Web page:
Indian vs. US Mid-caps

There used to be a time when getting your kids through college was the final act before kicking them out of the house. But kids these days want their parents to fund their US education as well. And how about a gap year to travel through Europe? You can roll your eyes all that you want but 15-20 years from now, this will be the new normal for middle-class Indians. What can we do? We have always been an aspirational lot and it is bound to rub off on our kids. As much as we like our kids to be financially independent when they grow up, we also don’t want them to start their lives with a ton of student loans. However, given the potentially large dollar liabilities in the future, most Indian investors continue to keep all their eggs in the Indian rupee basket. If you think your Indian mid-cap mutual fund alone is going to fund your kid’s grad school, think again.

Not only have Indian Mid-caps trailed US Mid-caps over the last 25 years, they have done so with steeper and longer drawdowns.

Over the last 25 years or so, US mid-caps have out-performed Indian mid-caps. Indian asset managers would have you believe that “east or west, India is the best” but that is not what the numbers say. Here are the cumulative and annual returns of the MSCI India MC and MSCI USA MC indices:
MSCI India vs. US mid-cap indices
MSCI India vs. US mid-cap indices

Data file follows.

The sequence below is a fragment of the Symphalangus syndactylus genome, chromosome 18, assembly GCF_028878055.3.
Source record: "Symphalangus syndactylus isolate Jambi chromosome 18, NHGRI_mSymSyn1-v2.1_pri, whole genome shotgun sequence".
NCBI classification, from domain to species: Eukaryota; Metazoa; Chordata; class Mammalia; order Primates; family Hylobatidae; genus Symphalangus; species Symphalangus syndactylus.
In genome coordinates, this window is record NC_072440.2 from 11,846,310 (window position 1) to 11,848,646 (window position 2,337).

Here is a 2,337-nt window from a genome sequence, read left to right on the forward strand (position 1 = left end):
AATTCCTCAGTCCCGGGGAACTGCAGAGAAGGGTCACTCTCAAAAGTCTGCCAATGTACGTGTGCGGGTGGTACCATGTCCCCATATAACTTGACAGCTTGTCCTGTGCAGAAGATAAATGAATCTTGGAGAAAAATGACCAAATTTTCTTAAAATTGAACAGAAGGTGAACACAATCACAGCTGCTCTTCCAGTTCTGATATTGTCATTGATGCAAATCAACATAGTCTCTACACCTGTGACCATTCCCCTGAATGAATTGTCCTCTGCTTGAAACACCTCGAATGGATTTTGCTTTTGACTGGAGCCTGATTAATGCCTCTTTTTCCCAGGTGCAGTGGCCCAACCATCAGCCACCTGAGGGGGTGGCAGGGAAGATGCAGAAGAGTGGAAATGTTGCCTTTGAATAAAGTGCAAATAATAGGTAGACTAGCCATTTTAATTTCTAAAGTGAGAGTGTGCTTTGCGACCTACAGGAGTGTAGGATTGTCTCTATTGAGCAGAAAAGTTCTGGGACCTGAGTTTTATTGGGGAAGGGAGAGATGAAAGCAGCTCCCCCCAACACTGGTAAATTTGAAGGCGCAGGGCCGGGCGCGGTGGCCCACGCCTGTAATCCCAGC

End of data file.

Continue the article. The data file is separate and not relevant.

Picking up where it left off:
Living in India, it is easy to get carried away with stories about how Indian equities present big opportunities. However, historical returns show that investors were not compensated for the additional risk that they took by investing in India. Also, the US equity market cap is 50% of the total world equity market cap. So even if you have bonds, gold etc in your portfolio, being 100% invested in India is not true diversification. Besides, the Indian rupee keeps depreciating, making your future dollar liabilities that much larger when priced in local assets.

We ran through different allocations between Indian and US mid-caps to get an idea of what the potential returns could look like:
Allocating between MSCI India vs. US mid-cap indices

Assuming a monthly rebalance, the 50/50 portfolio beats the “all in” 100/0 and 0/100 portfolios. And it does so with shallower drawdowns. So both from a diversification and returns point of view, it makes sense to allocate towards US mid-caps.

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Further reading: Funding Your Dollar Dreams

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